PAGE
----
IN RE: the MARRIAGE OF Winifred HALL AND Bruce FRENCHER, Sr. Winifred Hall, Respondent, v. Bruce Frencher, Sr., Appellant.
The family court determined appellant Bruce Frencher, Sr., owed $11,083.84 in child support arrears. Frencher contends the family court erred in its calculation because the excess Social Security derivative benefits paid for his child should have been applied to the arrears owed by Frencher. We reverse the judgment.
FACTUAL AND PROCEDURAL HISTORY
Respondent Winifred Hall 1 and Frencher share a daughter, Kayla. In July 2003 Frencher was ordered to pay $507 per month for child support. In November 2006 that amount was modified to $561 per month. In February 2011 the family court ordered Frencher to pay $276 per month for child support, and made the order retroactive to September 2010. In March 2011 the monthly child support payment was reduced to $82.
On August 11, 2011, the family court ordered Frencher to pay $8.50 per month for child support. At that hearing, the court found Frencher was $16,421.84 in arrears for the period beginning January 1, 2007, and ending July 31, 2011. The family court ordered Frencher to make $150 monthly payments toward the arrears, and ordered that interest would accrue.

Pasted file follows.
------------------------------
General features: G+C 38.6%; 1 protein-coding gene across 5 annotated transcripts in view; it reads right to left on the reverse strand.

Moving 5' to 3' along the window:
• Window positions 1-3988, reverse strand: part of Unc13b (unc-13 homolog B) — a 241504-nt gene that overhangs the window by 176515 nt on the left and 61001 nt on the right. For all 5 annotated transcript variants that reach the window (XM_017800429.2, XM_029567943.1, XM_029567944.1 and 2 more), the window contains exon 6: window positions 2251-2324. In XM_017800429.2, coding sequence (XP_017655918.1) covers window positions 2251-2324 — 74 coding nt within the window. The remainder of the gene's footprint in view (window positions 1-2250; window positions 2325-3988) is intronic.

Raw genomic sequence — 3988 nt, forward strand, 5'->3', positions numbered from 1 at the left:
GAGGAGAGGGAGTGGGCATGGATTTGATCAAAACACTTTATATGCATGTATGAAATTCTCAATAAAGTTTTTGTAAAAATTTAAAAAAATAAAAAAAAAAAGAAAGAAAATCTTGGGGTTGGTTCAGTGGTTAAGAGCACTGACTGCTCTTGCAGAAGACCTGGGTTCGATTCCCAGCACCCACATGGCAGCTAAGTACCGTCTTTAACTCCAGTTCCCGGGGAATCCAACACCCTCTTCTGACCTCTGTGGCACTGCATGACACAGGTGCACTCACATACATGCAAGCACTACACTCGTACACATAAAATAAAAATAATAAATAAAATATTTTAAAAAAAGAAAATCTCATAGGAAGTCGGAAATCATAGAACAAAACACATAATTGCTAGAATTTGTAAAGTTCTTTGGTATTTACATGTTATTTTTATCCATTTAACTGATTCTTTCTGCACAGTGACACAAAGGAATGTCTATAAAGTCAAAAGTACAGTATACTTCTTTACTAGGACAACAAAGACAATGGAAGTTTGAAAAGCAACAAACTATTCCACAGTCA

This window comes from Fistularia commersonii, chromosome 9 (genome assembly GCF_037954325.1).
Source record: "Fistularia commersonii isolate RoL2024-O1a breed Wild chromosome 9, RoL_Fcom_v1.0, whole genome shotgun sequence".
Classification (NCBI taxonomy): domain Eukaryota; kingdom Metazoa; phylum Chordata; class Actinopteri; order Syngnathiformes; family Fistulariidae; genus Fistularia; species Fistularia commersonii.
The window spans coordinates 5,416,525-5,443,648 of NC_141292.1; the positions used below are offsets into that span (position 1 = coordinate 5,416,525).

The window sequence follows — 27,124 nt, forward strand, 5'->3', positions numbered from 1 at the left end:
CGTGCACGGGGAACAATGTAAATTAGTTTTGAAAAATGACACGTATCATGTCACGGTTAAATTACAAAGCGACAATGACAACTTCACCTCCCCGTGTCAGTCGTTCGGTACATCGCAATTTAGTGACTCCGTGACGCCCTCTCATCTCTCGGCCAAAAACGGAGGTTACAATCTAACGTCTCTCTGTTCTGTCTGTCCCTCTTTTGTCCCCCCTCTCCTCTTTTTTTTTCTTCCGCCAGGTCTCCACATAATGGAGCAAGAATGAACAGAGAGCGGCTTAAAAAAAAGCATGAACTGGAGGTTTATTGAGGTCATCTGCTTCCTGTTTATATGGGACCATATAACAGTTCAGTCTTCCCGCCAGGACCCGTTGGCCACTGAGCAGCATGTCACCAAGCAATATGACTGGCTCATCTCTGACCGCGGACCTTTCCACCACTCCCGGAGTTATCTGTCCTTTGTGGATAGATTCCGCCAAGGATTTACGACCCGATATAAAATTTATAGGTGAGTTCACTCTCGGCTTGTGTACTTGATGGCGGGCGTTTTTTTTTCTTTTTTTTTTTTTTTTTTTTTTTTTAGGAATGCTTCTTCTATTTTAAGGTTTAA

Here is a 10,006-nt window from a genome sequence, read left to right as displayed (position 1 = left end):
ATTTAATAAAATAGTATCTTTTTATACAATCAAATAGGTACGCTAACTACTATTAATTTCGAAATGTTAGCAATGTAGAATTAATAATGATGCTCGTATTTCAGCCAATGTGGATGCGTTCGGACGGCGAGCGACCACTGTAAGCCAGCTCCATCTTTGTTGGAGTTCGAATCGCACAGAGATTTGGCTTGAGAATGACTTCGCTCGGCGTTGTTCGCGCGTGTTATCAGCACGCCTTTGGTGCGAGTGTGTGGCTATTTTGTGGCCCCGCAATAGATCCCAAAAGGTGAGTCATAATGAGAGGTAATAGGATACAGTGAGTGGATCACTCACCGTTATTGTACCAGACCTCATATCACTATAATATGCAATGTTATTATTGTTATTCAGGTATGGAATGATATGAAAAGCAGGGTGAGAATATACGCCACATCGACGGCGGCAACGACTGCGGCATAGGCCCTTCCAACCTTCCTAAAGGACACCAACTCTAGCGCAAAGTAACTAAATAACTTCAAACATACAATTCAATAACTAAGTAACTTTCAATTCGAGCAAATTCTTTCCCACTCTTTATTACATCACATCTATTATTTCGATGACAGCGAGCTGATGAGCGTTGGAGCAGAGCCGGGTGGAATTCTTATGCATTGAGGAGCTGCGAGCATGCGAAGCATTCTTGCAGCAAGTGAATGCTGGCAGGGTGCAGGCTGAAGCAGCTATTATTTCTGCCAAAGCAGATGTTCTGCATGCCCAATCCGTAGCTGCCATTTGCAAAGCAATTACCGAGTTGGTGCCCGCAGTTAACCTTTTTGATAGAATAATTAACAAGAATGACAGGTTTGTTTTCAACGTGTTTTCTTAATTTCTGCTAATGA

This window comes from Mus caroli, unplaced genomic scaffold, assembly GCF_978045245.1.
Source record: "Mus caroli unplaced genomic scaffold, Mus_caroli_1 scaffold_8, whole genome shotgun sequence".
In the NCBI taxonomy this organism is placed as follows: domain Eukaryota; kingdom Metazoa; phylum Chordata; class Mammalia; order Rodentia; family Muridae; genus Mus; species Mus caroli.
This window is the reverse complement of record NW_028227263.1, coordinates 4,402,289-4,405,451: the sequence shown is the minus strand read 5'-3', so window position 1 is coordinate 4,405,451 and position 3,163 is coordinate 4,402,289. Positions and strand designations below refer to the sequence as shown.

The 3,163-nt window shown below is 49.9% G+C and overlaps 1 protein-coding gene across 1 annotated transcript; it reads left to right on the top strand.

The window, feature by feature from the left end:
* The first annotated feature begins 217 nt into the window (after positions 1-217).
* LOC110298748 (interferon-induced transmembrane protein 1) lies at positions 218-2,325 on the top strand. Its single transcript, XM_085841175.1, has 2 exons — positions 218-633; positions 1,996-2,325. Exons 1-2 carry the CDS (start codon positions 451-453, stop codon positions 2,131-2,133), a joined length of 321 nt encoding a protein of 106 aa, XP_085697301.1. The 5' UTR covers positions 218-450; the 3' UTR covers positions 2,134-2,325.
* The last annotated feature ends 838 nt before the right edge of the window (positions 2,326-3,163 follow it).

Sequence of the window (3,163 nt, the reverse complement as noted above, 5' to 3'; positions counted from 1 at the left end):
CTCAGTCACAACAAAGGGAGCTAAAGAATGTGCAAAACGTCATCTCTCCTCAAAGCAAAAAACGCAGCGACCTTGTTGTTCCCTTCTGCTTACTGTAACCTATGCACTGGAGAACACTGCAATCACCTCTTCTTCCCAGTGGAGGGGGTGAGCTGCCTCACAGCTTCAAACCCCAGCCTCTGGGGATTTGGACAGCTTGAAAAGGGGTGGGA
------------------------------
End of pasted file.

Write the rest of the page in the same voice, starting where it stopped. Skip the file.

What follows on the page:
At some point in the timeline, Frencher began receiving Social Security disability insurance benefits. As a result of Frencher being on disability, Kayla received derivative benefits from Social Security. (42 U.S.C.A. § 402(d).) Social Security paid $960 per month to Hall in derivative benefits for Kayla beginning in June 2014. Social Security also sent a lump sum payment of $20,824 in derivative benefits, for the period from July 2012 to April 2014. Hall gave half of that lump sum payment ($10,412) to Frencher.
At a hearing on January 13, 2015, Hall and Frencher agreed that (1) in 2011, from September through December, Frencher paid $151.50 per month toward arrears (total $606); (2) in 2012, Frencher made 12 monthly payments of $151.50 toward arrears (total $1,818); (3) in 2013, Frencher paid $160 per month toward arrears (total $1,818); and (4) in 2014, Frencher paid $160 per month, through June, toward arrears (total $909). Thus, Frencher paid a total of $5,151 in arrears from September 2011 through June 2014.